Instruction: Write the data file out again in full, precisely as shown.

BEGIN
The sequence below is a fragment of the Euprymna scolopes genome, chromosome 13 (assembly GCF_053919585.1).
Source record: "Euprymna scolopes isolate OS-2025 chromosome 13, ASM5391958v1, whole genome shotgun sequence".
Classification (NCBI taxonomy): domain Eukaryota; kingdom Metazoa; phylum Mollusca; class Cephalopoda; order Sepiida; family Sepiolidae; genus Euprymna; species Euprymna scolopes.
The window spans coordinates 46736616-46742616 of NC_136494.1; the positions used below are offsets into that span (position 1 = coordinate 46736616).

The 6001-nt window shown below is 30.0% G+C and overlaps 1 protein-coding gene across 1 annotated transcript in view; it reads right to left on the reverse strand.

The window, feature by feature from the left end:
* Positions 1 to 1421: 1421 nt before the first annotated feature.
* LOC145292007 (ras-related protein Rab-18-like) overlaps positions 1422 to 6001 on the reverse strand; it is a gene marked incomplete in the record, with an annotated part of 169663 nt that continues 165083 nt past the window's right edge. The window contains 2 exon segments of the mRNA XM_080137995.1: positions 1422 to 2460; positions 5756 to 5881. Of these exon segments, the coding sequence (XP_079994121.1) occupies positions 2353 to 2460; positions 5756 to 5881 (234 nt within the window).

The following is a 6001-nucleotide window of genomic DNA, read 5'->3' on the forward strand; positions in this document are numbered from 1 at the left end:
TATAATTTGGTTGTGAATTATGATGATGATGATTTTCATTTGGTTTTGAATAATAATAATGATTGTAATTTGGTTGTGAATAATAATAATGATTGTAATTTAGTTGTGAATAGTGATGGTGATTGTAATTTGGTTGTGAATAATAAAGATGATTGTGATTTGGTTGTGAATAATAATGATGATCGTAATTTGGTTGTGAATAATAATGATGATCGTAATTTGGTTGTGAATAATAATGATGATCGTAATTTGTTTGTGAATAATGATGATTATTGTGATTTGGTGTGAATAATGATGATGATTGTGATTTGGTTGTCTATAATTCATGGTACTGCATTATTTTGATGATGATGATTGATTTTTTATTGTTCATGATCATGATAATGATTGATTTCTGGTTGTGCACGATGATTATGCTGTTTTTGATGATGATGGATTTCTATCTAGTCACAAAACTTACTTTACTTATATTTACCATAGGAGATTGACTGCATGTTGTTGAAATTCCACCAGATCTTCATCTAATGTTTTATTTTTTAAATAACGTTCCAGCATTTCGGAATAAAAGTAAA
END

The sequence below is a fragment of the Euprymna scolopes genome, chromosome 13 (assembly GCF_053919585.1).
Source record: "Euprymna scolopes isolate OS-2025 chromosome 13, ASM5391958v1, whole genome shotgun sequence".
Classification (NCBI taxonomy): domain Eukaryota; kingdom Metazoa; phylum Mollusca; class Cephalopoda; order Sepiida; family Sepiolidae; genus Euprymna; species Euprymna scolopes.
The window spans coordinates 46736616-46742616 of NC_136494.1; the positions used below are offsets into that span (position 1 = coordinate 46736616).

The 6001-nt window shown below is 30.0% G+C and overlaps 1 protein-coding gene across 1 annotated transcript in view; it reads right to left on the reverse strand.

The window, feature by feature from the left end:
* Positions 1 to 1421: 1421 nt before the first annotated feature.
* LOC145292007 (ras-related protein Rab-18-like) overlaps positions 1422 to 6001 on the reverse strand; it is a gene marked incomplete in the record, with an annotated part of 169663 nt that continues 165083 nt past the window's right edge. The window contains 2 exon segments of the mRNA XM_080137995.1: positions 1422 to 2460; positions 5756 to 5881. Of these exon segments, the coding sequence (XP_079994121.1) occupies positions 2353 to 2460; positions 5756 to 5881 (234 nt within the window).

The following is a 6001-nucleotide window of genomic DNA, read 5'->3' on the forward strand; positions in this document are numbered from 1 at the left end:
TATAATTTGGTTGTGAATTATGATGATGATGATTTTCATTTGGTTTTGAATAATAATAATGATTGTAATTTGGTTGTGAATAATAATAATGATTGTAATTTAGTTGTGAATAGTGATGGTGATTGTAATTTGGTTGTGAATAATAAAGATGATTGTGATTTGGTTGTGAATAATAATGATGATCGTAATTTGGTTGTGAATAATAATGATGATCGTAATTTGGTTGTGAATAATAATGATGATCGTAATTTGTTTGTGAATAATGATGATTATTGTGATTTGGTGTGAATAATGATGATGATTGTGATTTGGTTGTCTATAATTCATGGTACTGCATTATTTTGATGATGATGATTGATTTTTTATTGTTCATGATCATGATAATGATTGATTTCTGGTTGTGCACGATGATTATGCTGTTTTTGATGATGATGGATTTCTATCTAGTCACAAAACTTACTTTACTTATATTTACCATAGGAGATTGACTGCATGTTGTTGAAATTCCACCAGATCTTCATCTAATGTTTTATTTTTTAAATAACGTTCCAGCATTTCGGAATAAAAGTAAA